Sam had to learn to live with his blindness; and so did Rachel and Steven. Furniture was padded and rugs placed at the entrances to rooms to stop Sam turning too early and head-butting the walls. Sam even managed to get ‘lost’ in a walk-in wardrobe on occasion.
Scenting areas also helped him to find his way around – such as where the stairs started in the garage and round the dog flaps in the doors. It helped if people talked a lot and didn’t baby him too much. He still got confused but adapted all the time.
Rachel hoped that the other dogs in the house might help. However Sam’s sister, Maxie, was generally too lazy and Gem, a black Labrador cross, was just an opportunist who waited for Sam to drop a treat; she knew that she could nip in and take it before Sam located it. Initially Gem became a real drama queen, sulking because she was not getting so much attention.
Bells were fitted to the collars of the other two dogs and worn round the wrist of anyone taking the dogs for a walk, so that Sam could locate them by sound.
The house had to be kept tidier and furniture not moved about since it was important for Sam to know where it was. The door to the basement had to be kept closed to avoid the risk of him falling down the spiral staircase.
Garden furniture, tractors and equipment had to be kept in the same locations. Sam soon found his own way out of the house through the dog flaps and into the outside compound. Rails were fitted to the ramp leading to the dog flap into the house to prevent Sam falling off the sides. And when the snow was deep – Michigan gets a lot each winter - paths had to be dug with the tractor so that Sam could get around.
It wasn’t long before Sam had adapted so well to his loss of sight that he could take himself off alone for long walks around the property, but Rachel and Steven always made sure that he wore his bell so they knew where he was. They treated him exactly the same as the other dogs and never went out for a walk or on a road trip to the corner store in the car without him.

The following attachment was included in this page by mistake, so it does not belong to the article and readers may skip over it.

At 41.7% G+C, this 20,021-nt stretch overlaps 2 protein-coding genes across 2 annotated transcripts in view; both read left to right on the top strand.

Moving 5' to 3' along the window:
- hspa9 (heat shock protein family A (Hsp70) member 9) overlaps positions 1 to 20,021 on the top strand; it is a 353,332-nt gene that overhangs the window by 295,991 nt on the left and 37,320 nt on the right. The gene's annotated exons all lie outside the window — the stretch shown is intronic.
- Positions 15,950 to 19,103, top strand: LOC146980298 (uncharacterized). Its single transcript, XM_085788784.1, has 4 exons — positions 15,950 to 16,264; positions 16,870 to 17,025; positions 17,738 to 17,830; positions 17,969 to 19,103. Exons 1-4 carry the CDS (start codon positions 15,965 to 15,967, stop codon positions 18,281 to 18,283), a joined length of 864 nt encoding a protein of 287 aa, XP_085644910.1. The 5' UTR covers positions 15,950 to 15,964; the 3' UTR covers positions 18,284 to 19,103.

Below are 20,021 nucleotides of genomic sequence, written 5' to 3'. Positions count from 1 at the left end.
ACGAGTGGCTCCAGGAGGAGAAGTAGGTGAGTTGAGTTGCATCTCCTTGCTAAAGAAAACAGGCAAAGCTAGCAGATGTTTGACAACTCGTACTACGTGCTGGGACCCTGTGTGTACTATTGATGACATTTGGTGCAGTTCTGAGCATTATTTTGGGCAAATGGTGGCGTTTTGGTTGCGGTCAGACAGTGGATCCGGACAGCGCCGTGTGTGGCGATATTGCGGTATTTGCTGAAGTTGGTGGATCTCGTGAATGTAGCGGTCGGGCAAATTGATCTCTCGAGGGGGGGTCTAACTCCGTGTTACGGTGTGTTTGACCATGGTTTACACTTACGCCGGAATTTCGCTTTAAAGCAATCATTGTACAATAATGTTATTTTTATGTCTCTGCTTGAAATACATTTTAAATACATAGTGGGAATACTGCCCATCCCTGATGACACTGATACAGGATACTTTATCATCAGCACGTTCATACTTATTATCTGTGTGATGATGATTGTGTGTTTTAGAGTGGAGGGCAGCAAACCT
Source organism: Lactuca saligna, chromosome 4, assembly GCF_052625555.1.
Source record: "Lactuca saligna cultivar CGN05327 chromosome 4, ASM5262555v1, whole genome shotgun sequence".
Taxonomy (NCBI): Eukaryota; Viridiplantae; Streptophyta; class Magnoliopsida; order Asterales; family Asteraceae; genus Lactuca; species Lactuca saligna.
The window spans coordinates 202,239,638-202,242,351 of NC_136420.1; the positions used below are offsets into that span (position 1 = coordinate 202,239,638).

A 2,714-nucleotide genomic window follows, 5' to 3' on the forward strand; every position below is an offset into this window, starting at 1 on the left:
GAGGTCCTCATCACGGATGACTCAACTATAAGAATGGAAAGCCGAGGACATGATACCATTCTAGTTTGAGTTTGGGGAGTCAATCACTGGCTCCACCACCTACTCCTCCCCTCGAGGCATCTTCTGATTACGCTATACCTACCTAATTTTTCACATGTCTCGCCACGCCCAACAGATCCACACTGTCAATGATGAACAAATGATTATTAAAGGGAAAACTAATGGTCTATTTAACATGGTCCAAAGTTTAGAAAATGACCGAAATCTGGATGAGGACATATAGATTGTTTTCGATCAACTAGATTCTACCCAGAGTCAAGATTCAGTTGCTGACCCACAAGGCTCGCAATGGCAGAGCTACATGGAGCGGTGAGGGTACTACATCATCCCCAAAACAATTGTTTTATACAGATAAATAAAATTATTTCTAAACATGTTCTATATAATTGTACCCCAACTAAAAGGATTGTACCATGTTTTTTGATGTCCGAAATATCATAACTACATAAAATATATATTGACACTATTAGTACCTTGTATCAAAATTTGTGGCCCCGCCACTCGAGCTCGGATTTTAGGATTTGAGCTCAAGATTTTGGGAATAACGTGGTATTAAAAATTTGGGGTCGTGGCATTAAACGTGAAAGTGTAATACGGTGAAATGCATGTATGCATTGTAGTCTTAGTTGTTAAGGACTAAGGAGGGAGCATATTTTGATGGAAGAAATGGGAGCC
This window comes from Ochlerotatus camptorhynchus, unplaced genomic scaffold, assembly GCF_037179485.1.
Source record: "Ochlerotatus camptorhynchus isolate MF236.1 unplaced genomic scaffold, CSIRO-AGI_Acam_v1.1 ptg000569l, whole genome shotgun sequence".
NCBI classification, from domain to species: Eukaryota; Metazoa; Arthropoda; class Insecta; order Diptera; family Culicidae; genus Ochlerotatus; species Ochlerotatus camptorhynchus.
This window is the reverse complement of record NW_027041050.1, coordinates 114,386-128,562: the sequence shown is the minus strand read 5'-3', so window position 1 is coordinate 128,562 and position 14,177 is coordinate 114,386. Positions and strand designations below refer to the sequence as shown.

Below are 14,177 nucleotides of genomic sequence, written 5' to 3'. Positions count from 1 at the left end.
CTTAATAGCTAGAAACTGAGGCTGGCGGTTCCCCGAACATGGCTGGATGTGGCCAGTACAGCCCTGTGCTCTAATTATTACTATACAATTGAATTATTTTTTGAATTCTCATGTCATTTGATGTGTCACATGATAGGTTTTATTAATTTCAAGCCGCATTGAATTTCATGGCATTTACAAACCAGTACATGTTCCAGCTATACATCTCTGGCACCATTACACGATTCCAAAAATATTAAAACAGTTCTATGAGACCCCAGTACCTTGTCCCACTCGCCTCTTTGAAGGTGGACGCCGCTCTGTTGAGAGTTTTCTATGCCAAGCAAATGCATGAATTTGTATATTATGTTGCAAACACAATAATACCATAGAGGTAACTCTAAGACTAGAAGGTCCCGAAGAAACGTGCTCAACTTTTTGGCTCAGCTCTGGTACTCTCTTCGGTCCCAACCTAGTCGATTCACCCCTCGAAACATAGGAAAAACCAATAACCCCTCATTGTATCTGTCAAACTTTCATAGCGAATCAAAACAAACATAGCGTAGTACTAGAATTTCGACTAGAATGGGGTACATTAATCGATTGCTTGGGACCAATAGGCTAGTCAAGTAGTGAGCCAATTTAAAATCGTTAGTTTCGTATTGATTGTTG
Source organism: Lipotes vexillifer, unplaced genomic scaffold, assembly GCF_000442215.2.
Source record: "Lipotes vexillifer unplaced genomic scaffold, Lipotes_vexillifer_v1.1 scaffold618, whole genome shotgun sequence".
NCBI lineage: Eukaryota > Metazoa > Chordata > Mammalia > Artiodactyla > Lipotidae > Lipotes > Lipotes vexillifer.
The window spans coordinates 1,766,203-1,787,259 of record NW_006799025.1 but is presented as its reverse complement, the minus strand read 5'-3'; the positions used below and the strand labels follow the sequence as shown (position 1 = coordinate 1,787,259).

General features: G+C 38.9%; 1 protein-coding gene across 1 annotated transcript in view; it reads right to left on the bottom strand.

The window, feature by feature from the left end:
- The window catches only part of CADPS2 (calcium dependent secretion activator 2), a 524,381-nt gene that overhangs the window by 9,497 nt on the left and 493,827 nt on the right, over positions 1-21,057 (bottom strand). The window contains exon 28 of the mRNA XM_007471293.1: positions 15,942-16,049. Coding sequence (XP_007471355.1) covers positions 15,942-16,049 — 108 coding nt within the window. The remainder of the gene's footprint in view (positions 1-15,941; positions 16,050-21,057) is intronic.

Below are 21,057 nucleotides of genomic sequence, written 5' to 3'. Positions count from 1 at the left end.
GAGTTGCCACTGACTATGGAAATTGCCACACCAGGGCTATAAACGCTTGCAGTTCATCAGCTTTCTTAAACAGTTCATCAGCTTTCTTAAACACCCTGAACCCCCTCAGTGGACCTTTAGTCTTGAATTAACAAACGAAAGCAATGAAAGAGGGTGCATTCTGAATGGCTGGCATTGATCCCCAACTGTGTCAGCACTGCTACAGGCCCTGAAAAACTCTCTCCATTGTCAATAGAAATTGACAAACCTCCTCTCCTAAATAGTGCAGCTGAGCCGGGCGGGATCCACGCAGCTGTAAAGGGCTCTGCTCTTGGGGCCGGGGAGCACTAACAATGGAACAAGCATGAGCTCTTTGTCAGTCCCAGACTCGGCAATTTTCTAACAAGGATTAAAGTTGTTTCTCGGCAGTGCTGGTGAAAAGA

|Sam in his twilight years|
TEARS – AND LAUGHTER
The biggest problem with Sam was during the night; when he woke up he didn’t know whether it was night or day. Awake, he wanted to be fed - even if it was 2.30 in the morning – and his high-pitched whines soon disturbed everyone.
Despite establishing a routine and even trying pills to make him sleep, it took a while before he would go through the night. Ten months later there were occasions when it was a case of ‘Sam’s up so everybody up.’ Rachel and Steven even adopted a shift pattern to look after Sam during the night.
So it was not just Sam that had a confusing time with his blindness: everyone had to learn how to adapt and to ensure that he remained as independent a possible. There were tears for sure – but, thankfully, laughs as well. One thing was definite though, Labradors like Sam have very hard heads - and they need it for those times they bang into things!
Blind Sam lived with Rachel and Steven for a further two years before he suddenly gave up wanting to find his way around and wouldn’t go out for walks; he seemed to go downhill very quickly after Maxie, his sister and long-time doggy pal, died. In May 2010 he was gently put to sleep.
© Bob Scotney 2014